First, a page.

Understanding Shingles -- Symptoms

What Are the Symptoms of Shingles?

The symptoms of shingles include:

  • Pain or a bruised feeling -- usually on one side of your face or body -- often along with a fever, chills, headache, or upset stomach
  • Tingling, itching, or prickling skin, followed several days later by a group of fluid-filled blisters on a red, inflamed base of skin
  • Deep burning, searing, aching, or stabbing pain, which may occur once in a while or last a long time

 

Call Your Doctor About Shingles If:

  • You suspect an outbreak is beginning. If you take antiviral drugs in the early stages, you may shorten the course of the infection.
  • Shingles on your face spreads near your eye; seek treatment from an eye doctor (ophthalmologist) to avoid possible cornea damage.
  • The affected area becomes secondarily infected with bacteria (indicated by spreading redness, swelling, a high fever, and pus); antibiotics can help halt the spread of bacterial infection but not the shingles itself.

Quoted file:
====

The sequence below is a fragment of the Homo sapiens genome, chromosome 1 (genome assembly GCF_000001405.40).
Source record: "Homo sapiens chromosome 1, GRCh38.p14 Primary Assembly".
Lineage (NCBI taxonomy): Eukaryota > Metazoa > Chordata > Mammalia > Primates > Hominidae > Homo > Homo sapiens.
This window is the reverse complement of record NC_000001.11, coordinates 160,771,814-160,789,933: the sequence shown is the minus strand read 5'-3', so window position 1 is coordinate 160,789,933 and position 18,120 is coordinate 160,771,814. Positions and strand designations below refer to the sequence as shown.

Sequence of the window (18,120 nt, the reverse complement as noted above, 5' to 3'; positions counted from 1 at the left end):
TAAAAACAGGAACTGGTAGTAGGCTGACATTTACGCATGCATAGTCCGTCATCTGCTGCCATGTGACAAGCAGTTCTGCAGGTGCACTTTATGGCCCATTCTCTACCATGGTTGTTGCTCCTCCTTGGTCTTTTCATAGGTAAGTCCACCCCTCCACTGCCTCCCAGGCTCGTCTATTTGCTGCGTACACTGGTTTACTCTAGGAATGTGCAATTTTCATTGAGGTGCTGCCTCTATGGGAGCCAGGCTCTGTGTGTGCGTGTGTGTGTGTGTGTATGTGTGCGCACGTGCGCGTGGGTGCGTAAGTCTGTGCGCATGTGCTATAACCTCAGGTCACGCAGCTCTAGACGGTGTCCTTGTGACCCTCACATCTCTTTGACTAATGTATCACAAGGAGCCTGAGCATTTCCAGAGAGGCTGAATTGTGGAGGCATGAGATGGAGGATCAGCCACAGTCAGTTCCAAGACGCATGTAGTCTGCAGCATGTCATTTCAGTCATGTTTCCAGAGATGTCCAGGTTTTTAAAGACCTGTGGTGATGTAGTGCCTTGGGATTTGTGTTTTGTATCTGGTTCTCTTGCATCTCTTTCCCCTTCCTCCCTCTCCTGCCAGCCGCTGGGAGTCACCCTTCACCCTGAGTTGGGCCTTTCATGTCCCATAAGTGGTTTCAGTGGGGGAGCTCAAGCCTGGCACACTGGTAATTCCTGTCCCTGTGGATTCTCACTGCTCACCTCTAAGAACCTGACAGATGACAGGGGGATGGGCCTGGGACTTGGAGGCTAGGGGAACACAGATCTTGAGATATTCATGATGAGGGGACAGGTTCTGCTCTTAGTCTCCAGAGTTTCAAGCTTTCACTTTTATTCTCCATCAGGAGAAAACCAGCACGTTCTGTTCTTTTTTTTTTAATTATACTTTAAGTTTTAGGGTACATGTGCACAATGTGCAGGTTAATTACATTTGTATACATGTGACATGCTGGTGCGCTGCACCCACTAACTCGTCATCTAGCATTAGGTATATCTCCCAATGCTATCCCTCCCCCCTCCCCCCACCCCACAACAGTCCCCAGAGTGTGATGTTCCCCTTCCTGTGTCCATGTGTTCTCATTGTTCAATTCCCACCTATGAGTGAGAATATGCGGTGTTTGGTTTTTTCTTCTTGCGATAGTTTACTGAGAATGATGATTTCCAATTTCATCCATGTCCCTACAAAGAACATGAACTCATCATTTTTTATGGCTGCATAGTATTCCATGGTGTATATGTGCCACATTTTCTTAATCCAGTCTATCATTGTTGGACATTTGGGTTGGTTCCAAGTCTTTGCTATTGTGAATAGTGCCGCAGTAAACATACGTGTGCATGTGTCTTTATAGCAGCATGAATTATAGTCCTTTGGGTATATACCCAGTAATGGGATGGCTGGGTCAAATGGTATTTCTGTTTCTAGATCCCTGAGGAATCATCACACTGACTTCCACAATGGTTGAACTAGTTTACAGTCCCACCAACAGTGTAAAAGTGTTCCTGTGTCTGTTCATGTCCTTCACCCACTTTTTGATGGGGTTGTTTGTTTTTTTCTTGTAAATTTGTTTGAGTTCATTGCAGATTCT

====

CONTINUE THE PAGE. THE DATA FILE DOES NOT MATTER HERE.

• Your rash lasts longer than 10 days without improvement; get treatment to avoid potential nerve damage.
  • The pain becomes too great to bear; your doctor may prescribe stronger painkillers or a nerve block.
WebMD Medical Reference Reviewed by Lisa Bernstein, MD on March 18, 2015

Sources

SOURCES:

National Institute of Neurologic Disorders and Stroke: "Shingles. Seek Early Treatment."

Mayo Clinic Health Letter, p7, June 2002.

Oxman M. New England Journal of Medicine, June 2, 2005.

Douglas M. Drug Safety,  2004.

WebMD Health News: "Shingles Vaccine to Be Routine at 60."

FDA: "FDA Licenses New Vaccine to Reduce Older Americans' Risk of Shingles."

 

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